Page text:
Pretty in Pink meets Anna and the French Kiss in this charming romantic comedy
Ella is nearly invisible at the Willing School, and that's just fine by her. She's got her friends - the fabulous Frankie and their sweet cohort Sadie. She's got her art - and her idol, the unappreciated 19th-century painter Edward Willing. Still, it's hard being a nobody and having a crush on the biggest somebody in the school: Alex Bainbridge. Especially when he is your French tutor, and lessons have started becoming, well, certainly more interesting than French ever has been before. But can the invisible girl actually end up with a happily ever after with the golden boy, when no one even knows they're dating? And is Ella going to dare to be that girl?
Review: The Fine Art of Truth or Dare was one of the 2012 releases I was most looking forward to. Unfortunately, I felt that its peculiar structure and its pacing made it a confusing and frustrating read.
Plot: Ella Marino is a smart, sassy, 16-year old who is interested in art and art history. In particular, she’s obsessed with Edward Willing, a post-Impressionist artist who was the nephew of the lady who founded her school, the Willing School. Ella comes from a large Italian family in South Philadelphia, full of eccentric characters like her father Ronnie who cooks for and runs the successful family restaurant, and Nonna, her grandmother who bosses everyone around. They’re happy and full of life, but not exactly rich.
The Willing School is full of rich kids, the Philadelphia elite (“Phillites”) like mean girl Amanda and her posse, and “Bees” who are the school “joiners” – they run the yearbook, the school dances, etc. And then there’s Ella and her friends, Sadie – a rich girl who doesn’t fit in – and Frankie – a half-Korean flamboyantly gay guy who’s from a similar socio-economic circle as Ella. The Phillites also include Ella’s crush, Alex Bainbridge, who is, of course, dating Amanda. Ella obviously has no chance with Alex, especially because she feels that the burn scar that covers one side of her neck, shoulder and breast make her ugly. This isn’t helped by people at school calling her “Freddy” – as in Freddy Krueger from Nightmare on Elm Street.
The book swirls (really, it felt like swirling) between Ella’s research on Edward Willing, who she worships to the point of talking to a postcard of his portrait in her room, to her life with her crazy family, to her and her friends playing Truth or Dare to learn more about each other and discuss their lives, to her eventual (complicated) romance with Alex Bainbridge.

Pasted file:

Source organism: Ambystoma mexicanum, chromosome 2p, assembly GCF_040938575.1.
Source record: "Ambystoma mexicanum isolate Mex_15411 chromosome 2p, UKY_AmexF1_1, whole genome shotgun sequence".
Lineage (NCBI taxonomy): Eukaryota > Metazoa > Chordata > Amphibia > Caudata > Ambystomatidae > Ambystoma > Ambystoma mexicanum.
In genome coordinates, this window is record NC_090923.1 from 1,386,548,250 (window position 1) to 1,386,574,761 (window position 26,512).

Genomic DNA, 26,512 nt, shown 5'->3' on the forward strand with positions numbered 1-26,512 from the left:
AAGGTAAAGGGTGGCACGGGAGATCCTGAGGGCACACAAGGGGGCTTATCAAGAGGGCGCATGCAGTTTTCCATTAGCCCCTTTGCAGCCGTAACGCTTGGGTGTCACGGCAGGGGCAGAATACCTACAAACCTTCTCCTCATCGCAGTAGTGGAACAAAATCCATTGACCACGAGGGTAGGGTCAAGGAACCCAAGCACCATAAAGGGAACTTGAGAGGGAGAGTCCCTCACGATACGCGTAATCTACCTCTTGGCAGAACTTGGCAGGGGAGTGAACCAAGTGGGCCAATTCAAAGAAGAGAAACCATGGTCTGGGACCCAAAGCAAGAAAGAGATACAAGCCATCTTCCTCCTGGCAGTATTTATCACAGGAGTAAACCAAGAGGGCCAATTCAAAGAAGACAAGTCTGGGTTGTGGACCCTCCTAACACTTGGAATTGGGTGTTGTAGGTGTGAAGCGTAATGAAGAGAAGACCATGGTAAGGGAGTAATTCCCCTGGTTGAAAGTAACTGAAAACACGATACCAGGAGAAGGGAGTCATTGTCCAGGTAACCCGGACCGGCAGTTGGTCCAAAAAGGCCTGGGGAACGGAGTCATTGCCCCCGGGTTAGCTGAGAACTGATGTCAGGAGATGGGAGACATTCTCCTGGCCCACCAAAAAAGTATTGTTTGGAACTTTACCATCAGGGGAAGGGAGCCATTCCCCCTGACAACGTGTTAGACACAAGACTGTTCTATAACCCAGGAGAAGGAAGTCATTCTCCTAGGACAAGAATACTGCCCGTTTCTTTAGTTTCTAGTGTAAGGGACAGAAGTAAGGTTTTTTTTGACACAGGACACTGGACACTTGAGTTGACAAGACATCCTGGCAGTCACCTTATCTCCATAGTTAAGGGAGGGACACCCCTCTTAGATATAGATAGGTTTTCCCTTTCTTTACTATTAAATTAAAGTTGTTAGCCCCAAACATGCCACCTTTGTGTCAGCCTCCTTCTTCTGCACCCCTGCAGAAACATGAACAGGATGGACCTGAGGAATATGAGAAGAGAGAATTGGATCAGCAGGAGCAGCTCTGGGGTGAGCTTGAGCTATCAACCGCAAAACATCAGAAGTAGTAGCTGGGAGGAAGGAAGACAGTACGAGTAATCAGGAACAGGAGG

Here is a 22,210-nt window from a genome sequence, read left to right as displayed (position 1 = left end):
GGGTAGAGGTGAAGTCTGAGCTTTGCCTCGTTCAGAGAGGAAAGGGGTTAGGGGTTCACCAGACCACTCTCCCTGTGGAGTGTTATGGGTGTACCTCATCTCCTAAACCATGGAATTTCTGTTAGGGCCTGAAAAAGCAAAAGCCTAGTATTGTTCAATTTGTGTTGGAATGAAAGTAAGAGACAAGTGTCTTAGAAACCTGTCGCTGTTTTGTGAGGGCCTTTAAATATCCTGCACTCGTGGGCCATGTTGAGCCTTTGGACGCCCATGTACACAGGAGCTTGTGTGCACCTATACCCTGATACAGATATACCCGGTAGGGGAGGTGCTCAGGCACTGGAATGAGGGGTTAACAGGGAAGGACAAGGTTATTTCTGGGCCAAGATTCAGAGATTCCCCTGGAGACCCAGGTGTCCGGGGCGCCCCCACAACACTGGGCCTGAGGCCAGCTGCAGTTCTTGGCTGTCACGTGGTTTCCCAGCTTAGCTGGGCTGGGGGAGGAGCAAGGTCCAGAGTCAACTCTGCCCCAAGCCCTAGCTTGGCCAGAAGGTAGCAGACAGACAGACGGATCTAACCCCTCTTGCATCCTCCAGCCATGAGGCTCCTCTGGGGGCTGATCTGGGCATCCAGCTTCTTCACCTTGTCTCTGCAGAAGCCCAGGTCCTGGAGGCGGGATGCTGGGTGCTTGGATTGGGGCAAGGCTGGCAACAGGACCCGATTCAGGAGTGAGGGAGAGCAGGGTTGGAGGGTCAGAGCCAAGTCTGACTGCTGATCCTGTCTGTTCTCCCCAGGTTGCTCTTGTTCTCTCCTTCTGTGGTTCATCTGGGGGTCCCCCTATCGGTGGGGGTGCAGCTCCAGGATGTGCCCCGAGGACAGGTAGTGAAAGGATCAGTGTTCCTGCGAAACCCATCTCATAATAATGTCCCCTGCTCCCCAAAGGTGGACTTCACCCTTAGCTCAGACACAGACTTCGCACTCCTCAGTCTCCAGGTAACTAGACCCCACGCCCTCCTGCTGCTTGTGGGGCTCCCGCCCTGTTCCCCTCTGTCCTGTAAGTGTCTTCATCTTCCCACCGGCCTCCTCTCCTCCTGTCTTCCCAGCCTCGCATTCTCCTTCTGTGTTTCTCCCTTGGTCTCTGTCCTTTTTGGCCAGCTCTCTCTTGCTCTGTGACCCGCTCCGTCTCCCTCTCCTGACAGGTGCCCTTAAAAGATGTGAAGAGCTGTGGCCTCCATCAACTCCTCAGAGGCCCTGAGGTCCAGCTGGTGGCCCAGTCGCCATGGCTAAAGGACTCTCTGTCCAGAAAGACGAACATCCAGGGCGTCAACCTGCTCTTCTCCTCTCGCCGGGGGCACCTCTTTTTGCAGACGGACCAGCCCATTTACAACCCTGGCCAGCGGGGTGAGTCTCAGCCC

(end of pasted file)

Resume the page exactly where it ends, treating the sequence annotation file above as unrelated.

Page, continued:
My thoughts: There’s a lot happening in this book. Maybe too much. The cast of characters was a bit too large, and because of that, the first 150 pages of this book felt like bald exposition. I felt like I was slogging through the beginning just looking for story. Secondary characters like Ella’s mother and sister Sienna also ended up feeling a bit like caricatures because of the short amount of time spent on them.
I also felt that there were too many plotlines competing for attention. Ella spends a lot of time trying to figure out what she wants, who she is, and how to relate to her friends and family. Between that, she still has to work on her project about Edward Willing, meet and pique the interest of Alex, and deal with her friends. It’s a lot. I felt like I was zooming between the storylines, and not in a natural way. The truth or dare element was cute, but it felt too much like a plot device designed to add humour.
That said, I really liked the teen characters in this novel. Ella is smart, sassy, and funny, her friends are interesting oddballs, and Alex is an artistic hottie who obviously gets Ella. The writing is hilarious at parts, which I really enjoyed, and I LOVED Ella’s research on Edward Willing and her conversations with him. In fact, I would venture to say that that research was the most interesting part of the book for me – maybe because I’m reading a book about archival research right now – even though I’m a sucker for romance.
Honestly, this book had all the elements of a book I would normally love – the writing is strong, the characters are cute, the concept is fun, the romance works, and I really did enjoy the family interactions. But because of the pacing, the structure, and the many plotlines and characters, the parts just didn’t fit together right.